And if Trump can't be bothered to maintain even the cosmetic appearance of democracy, it's not his second term that people should be worried about. It's his third and his fourth. All right. We're going to take a quick break. But when we come back, we'll talk about what's happening in Kenosha, Sustagen.
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Welcome back to the daily social distancing show after the George Floyd protests, which swept not only the US but many countries around the world, there was definitely a sense that this could be the moment of systemic change. Cops marched with protesters, city councils discussed alternatives to police, and most importantly, pancake syrup became a joke. But as we've been reminded of yet again, there were still a long way to go.
Disturbing video throwing a city into turmoil. A black man walking away from police shot repeatedly while reaching into his car. Kenosha, Wisconsin, police responding to a domestic incident at about five o'clock Sunday evening.
At least two officers with their guns drawn followed him as he walked around the front of his gray SUV, then at least seven shots.
Blake's family now says the twenty nine year old spinal cord is severed and that he's paralyzed from the waist down, though doctors aren't sure it's permanent. His family is now demanding the officers involved in Sunday's shooting captured on the cell phone video be fired. And the one who shot Blake in the back be arrested.
No matter how many times I watch these videos, I'll never get used to how quickly police go from issuing commands to using deadly force, like whatever happened to warning shots or tackling a suspect.
Like we really meant to believe that the only two options a cop has is do nothing or shoot somebody in the back seven times. That's all we have. I mean, think about it. Even when wild animals are loose on the streets, they don't always shoot to kill. They have tranquilizers, they have nets. I never thought I would wish for black people to be treated at least like a wild bear. But here we are. And I know people are questioning why Blake didn't just follow the police's orders.
Just listen to the cops and you'll be fine. And look, I don't know why he didn't I don't know. Maybe he was worried because he had outstanding warrants. Maybe it's because he knows what happened to George Floyd when he did follow the police's orders. Maybe he just wanted to get his sunglasses.
It doesn't matter to the police because they jumped straight to this black man is going to try kill us if we don't kill him first, like let's say for argument's sake, that they shot Jacob Blake to stop him from reaching his car. And let's ignore for a second.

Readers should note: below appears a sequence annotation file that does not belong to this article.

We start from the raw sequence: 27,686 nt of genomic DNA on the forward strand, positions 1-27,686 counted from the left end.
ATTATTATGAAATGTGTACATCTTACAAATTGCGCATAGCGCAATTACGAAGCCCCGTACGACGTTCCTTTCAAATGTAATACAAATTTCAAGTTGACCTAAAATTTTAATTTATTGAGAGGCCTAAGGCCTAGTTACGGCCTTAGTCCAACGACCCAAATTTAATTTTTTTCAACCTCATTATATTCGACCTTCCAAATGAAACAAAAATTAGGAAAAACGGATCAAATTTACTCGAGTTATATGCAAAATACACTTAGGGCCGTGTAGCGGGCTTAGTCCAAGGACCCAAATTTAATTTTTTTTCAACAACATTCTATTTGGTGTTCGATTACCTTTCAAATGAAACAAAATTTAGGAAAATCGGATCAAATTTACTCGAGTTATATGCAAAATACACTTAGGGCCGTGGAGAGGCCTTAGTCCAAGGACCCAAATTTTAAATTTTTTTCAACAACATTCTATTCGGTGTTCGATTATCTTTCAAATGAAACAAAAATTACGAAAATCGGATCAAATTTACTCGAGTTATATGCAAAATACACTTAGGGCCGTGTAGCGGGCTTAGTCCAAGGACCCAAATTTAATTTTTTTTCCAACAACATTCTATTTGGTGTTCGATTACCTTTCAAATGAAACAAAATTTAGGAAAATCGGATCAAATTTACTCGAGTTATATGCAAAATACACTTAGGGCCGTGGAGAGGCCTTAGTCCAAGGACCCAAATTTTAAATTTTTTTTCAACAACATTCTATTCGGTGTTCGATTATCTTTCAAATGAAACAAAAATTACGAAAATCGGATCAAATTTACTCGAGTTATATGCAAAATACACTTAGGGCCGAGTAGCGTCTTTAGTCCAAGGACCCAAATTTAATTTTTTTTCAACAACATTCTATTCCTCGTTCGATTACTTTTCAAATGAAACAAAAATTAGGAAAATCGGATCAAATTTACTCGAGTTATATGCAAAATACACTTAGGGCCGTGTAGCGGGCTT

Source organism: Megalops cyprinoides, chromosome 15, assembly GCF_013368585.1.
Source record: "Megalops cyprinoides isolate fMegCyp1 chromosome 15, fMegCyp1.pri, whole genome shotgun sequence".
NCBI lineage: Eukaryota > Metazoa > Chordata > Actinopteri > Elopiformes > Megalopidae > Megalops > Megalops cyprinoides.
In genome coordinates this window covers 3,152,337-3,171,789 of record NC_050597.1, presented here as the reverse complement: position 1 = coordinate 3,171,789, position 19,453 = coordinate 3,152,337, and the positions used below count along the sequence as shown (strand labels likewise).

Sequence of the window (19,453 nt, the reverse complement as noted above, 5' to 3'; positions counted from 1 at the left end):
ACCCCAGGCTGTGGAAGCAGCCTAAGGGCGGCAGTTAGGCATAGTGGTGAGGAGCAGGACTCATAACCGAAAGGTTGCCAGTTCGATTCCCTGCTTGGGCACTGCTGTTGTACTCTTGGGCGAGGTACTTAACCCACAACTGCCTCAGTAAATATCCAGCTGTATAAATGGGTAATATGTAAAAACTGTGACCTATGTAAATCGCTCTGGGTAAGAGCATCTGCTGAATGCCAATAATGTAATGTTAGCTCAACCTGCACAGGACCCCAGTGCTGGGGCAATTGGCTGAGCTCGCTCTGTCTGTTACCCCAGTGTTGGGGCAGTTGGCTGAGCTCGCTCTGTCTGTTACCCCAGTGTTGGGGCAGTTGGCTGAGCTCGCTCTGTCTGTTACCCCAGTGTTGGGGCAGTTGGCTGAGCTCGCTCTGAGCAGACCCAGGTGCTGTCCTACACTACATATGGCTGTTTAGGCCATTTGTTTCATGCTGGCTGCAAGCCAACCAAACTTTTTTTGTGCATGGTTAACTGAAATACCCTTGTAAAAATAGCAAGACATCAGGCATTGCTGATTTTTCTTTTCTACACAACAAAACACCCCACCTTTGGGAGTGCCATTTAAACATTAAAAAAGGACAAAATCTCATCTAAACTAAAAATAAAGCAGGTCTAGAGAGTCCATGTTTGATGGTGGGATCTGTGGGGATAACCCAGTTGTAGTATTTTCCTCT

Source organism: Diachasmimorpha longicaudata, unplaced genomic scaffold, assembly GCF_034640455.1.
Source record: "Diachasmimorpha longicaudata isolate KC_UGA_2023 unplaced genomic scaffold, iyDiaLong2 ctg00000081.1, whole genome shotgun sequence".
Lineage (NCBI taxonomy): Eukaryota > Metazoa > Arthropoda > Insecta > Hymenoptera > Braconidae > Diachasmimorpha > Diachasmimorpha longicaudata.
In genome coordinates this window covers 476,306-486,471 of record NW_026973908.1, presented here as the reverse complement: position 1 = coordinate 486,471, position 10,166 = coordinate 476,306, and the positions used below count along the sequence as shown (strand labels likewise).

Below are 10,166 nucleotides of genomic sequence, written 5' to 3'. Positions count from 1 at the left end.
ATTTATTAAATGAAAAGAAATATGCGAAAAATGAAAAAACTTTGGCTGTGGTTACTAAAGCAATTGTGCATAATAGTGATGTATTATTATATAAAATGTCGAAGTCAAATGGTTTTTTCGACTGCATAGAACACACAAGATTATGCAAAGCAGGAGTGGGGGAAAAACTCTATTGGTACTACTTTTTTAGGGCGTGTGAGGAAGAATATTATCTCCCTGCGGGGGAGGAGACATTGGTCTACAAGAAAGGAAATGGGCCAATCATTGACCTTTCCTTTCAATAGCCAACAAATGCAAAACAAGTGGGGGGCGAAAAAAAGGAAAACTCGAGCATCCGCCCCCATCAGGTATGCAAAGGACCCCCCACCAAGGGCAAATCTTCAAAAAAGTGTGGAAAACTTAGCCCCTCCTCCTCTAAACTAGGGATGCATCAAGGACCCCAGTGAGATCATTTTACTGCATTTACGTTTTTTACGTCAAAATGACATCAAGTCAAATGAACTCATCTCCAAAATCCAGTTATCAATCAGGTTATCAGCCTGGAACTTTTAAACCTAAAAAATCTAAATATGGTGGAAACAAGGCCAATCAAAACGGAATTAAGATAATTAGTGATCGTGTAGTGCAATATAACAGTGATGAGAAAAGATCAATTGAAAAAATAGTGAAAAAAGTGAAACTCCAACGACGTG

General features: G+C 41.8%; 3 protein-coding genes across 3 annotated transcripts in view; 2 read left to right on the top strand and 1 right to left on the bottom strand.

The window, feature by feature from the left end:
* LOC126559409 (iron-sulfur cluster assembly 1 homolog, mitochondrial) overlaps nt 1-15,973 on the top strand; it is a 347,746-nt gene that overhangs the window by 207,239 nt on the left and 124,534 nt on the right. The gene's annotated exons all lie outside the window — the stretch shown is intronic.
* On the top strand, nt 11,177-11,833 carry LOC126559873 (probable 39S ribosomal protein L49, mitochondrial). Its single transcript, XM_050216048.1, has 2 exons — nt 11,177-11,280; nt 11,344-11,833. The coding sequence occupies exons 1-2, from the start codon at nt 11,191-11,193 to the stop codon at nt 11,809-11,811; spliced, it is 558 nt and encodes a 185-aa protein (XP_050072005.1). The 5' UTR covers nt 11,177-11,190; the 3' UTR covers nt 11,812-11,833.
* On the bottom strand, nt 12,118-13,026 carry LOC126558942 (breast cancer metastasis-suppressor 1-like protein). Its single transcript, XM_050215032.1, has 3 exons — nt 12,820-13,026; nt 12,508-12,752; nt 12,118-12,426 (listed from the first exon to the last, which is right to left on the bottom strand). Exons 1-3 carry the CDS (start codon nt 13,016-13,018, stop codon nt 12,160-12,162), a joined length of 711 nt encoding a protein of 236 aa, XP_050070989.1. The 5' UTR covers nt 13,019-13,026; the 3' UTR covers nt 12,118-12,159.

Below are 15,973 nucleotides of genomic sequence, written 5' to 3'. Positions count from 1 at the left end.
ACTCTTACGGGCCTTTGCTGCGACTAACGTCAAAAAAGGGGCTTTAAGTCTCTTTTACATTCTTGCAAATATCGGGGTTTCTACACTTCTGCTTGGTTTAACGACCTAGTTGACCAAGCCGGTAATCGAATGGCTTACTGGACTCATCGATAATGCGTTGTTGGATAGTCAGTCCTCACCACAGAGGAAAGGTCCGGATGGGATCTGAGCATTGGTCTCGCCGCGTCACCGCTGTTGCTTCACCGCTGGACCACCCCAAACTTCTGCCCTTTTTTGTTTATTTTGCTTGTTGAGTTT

But that's a terrible, inhumane way to stop somebody from reaching into their car. They shot him seven times. What purpose? Two bullets, two, three, four, five, six and seven serve. Either way, Blake's moved toward his car, made them see him as a threat, but as his sister reminded us, they forgot to also see him as a human being.
I am my brother's keeper. And when you say the name Jacob Blake, make sure you say father. Make sure you say cousin. Make sure you say son. Make sure you say uncle. But most importantly, make sure you say human human life. Let it marinate in your mouth, in your minds, a human life. So many people have reached out to me telling me they're sorry that this happened to my family. Well, don't be sorry, because this has been happening to my family for a long time, longer than I can't account for.
It happened to me to get me to lose my family for Orlando, Mike Brown, Sandra, this has been happening to my family and I shed tears for every single one of these people that has happened to me. This is nothing new. I'm not sad. I'm not sorry. I'm angry and I'm tired. I haven't cried one time. I stopped crying years ago. I am numb. I have been watching police murder people that look like me for years.
I'm not sad. I don't want your pity.
I want change was a powerful words. Those are words filled with pain. And it only makes sense that Jacob's sister is angry because not only have black people been mistreated for generations by the police, but because there's almost never any police accountability. These incidents remain an open wound and the pain and the anger just builds and builds with no closure or relief. Black people are tired of hearing I'm sorry, and then nothing happening because essentially what they really hearing is I'm sorry this is happening and I'm sorry that it's going to happen again.
And it's because of the frustration and anger and pain that once again people took to the streets to express their rage, outrage igniting in Kenosha, a city on fire, rioters smashing traffic lights, storming businesses, looting, torching buildings and cars carrying one.